Cloud computing offers many advantages for businesses. This technology enables the sharing of resources in a way that dramatically simplifies infrastructure planning. There are a few different cloud computing infrastructures that have both great and small differences.
The Basics of Public Cloud and Private Cloud Computing
It pretty much boils down to this: cloud computing is when you use a third-party cloud provider to host your data or software. Your cloud hosted data doesn’t reside on your local machine, but on a server in your cloud provider’s data center. Cloud computing reduces the hardware application requirements for businesses and pools those resources in the cloud. Trapp Technology has built an incredibly resilient and redundant cloud infrastructure, giving them the ability to host users’ software in the cloud instead of their local machines. To access their software, users log in through a company-specific URL, and then use their software as if it were locally installed.
The cloud is accessing your data from anywhere, at anytime and being able to use any or all of the data and applications that you want.
A cloud host has specified data stored on its servers, a user fires up their computer, connects to the web (and to the servers holding their data), clicks on their application software and are off to the races. It’s really not that complicated once it’s explained, is it? So why do people use the cloud? To sum it up, the cloud enables businesses to do things better, faster, and cheaper.
So with the cloud, vast amounts of information can be connected through both private or public networks. By pooling these resources, the costs of computing, application hosting, content storage and delivery can be significantly reduced. Businesses have the choice to implement applications on Public, Private or Hybrid clouds.
What are the differences between these three models, and how can you determine the right cloud path for your organization? Here are some fundamentals of each to help with the decision-making process.
Public clouds are often, but not always, owned and operated by third-party service providers. End users benefit because the cost of infrastructure is spread out among all of the users, therefore allowing each individual client to operate on a low-cost, pay as you go pricing model. Additionally, public cloud infrastructures are typically larger in scale than an in-house cloud solution, providing customers with seamless, on-demand scalability.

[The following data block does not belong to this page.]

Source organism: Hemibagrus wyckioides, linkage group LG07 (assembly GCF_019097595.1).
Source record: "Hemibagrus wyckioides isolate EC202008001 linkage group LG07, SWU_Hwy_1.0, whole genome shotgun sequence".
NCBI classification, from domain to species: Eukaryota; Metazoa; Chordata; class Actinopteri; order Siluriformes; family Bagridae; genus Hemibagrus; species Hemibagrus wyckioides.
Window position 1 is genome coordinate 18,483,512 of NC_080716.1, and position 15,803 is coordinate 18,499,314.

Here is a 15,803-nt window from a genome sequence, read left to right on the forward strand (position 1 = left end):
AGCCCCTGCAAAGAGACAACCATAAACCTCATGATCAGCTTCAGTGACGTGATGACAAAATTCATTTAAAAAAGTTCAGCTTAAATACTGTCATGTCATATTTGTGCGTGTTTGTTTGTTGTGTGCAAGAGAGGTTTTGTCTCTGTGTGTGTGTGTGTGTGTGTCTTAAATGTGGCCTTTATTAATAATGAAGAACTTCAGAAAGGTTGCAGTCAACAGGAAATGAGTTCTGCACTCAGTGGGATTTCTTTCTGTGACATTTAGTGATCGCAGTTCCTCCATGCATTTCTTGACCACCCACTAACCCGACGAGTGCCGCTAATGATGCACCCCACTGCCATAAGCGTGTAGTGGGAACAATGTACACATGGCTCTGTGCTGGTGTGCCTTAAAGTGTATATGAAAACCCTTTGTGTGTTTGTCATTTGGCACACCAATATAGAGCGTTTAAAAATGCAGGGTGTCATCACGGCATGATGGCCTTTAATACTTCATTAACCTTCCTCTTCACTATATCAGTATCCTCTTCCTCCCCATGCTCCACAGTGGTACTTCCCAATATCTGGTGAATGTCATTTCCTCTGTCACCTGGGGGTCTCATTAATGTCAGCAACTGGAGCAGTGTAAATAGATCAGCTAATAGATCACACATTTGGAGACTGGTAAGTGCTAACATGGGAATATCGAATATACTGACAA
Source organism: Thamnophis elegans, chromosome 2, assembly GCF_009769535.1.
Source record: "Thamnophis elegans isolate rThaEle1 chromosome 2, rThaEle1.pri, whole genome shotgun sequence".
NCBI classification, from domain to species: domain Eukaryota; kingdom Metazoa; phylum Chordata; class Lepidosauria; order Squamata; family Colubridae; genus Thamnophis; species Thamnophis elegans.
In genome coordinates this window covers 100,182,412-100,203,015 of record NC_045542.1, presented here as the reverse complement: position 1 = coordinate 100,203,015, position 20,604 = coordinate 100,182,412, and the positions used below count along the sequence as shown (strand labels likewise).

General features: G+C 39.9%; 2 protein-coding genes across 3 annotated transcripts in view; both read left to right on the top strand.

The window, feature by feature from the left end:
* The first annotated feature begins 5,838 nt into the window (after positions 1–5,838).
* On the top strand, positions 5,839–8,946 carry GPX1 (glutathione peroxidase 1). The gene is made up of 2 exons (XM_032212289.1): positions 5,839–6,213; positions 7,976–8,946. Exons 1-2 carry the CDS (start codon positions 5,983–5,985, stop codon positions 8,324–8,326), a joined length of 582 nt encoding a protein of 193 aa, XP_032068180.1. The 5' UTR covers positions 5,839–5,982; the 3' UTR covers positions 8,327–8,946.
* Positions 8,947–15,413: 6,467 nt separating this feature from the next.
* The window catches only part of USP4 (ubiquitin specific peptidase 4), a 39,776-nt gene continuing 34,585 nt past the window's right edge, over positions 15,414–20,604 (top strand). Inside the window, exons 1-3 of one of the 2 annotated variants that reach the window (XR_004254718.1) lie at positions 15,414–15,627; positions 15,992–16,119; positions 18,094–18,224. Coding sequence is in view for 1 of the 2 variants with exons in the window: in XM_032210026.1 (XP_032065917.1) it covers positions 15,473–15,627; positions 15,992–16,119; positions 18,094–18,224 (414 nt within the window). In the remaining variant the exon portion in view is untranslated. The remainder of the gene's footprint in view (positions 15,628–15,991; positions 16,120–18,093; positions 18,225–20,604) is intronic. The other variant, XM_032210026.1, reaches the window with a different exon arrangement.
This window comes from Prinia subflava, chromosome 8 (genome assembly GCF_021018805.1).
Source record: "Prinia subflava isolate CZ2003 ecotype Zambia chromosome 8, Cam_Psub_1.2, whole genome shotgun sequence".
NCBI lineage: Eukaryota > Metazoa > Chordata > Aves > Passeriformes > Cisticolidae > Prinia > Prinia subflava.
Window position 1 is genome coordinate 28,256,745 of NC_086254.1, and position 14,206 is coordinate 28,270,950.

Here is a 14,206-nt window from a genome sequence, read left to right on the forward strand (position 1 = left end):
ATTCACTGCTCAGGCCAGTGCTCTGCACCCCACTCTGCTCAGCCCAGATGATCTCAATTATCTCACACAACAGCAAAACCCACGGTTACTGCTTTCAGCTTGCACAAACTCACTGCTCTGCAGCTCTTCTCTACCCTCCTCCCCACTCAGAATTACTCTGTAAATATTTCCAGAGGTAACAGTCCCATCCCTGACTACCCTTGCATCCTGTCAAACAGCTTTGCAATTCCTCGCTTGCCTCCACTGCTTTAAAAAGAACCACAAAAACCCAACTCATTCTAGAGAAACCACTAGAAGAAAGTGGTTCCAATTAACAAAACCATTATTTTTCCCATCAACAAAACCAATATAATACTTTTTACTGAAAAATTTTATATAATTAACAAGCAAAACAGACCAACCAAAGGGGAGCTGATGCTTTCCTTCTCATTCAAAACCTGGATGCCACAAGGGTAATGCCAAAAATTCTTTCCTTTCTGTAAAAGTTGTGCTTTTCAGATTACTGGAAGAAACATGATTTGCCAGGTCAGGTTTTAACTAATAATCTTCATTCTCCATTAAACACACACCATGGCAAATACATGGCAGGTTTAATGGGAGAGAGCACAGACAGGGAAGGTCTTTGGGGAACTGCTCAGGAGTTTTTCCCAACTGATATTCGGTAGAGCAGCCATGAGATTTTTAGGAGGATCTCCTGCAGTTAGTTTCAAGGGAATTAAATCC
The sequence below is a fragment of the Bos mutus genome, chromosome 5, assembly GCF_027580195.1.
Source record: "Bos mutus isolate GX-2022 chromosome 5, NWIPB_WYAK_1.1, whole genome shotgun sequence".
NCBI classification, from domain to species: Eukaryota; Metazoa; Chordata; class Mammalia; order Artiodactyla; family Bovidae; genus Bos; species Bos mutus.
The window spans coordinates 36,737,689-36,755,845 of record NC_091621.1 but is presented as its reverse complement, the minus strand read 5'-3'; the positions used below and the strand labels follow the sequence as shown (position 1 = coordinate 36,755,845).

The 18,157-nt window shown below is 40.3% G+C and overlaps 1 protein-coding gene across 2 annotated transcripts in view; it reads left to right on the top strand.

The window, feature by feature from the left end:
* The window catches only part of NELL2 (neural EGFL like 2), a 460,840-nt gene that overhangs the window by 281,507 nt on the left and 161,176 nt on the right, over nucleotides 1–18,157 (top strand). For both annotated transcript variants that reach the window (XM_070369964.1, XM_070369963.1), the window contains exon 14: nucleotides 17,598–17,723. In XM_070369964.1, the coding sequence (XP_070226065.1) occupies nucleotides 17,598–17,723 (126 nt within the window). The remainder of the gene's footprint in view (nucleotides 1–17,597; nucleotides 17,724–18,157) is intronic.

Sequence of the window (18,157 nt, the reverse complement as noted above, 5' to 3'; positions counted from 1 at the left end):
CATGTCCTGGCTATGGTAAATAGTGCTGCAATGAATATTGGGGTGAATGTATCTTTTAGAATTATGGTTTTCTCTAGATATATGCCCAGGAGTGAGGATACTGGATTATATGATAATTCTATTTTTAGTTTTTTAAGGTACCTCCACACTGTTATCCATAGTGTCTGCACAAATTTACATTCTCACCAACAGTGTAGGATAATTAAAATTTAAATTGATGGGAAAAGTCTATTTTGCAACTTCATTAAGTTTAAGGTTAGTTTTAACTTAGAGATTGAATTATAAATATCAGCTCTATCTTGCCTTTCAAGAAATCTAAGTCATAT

It is also important to note that with most third-party provider hosted solutions, customers on public clouds share the same infrastructure pool with limited configurations, security protections and availability variances, as these factors are wholly managed and supported by the service provider.
A private cloud is one that is built exclusively for one business or enterprise. They allow the firm to host applications in the cloud, while addressing concerns regarding data security and control, which is often lacking in a public cloud environment. There are two different kinds of private clouds:
- On-Premise Private Cloud: This format, also known as an “internal cloud,” is hosted within an organization’s own data center. It provides a more standardized process and protection, but is often limited in size and scalability. These are usually reserved for companies with extensive IT personnel on staff, and require the company to build, manage, and maintain their own infrastructure. Also, a firm’s IT department would incur the capital and operational costs for the physical resources with this model. If your application requires constant monitoring, complete control and configurability, this option might be best for you.
- Externally-Hosted Private Cloud: This private cloud model is hosted by an external cloud computing provider. The hosting provider builds an exclusive virtual environment and guarantees absolute privacy. For businesses who can’t or wont use a public cloud infrastructure due to the associated risks, this is the way to go.
Hybrid clouds are just that — a blend of both public and private clouds. In a hybrid cloud environment, a company can utilize third-party cloud providers in any capacity, be it total or partial. This increases the flexibility of computing. The hybrid cloud can also provide on-demand scalability, making the hybrid cloud a good option for accommodating unexpected surges in workload.
Is Trapp Technology a Public, Private, or Hybrid Cloud?
Trapp Technology is an externally hosted private cloud. None of our clients share their resources with anyone. When you have dedicated resources, the functions of other cloud clients do not affect your users. For example, if a large client with 100 users all log in at the same time, and you have 3 users and need to log in, your performance and efficiency will not be affected. Your resources are built based on your company and how many users you have. We provide each server/client with the necessary resources (processors, RAM, and hard drive) based on your company and users.
The beauty of dedicated resources doesn’t end with storage — it also creates an additional layer of security. Having dedicated resources means your data is separate from other cloud dwellers’ data. If another cloud client uploads a corrupted file to their cloud, it cannot mix in with your data. Your files are safe and sound in your own personal cloud environment.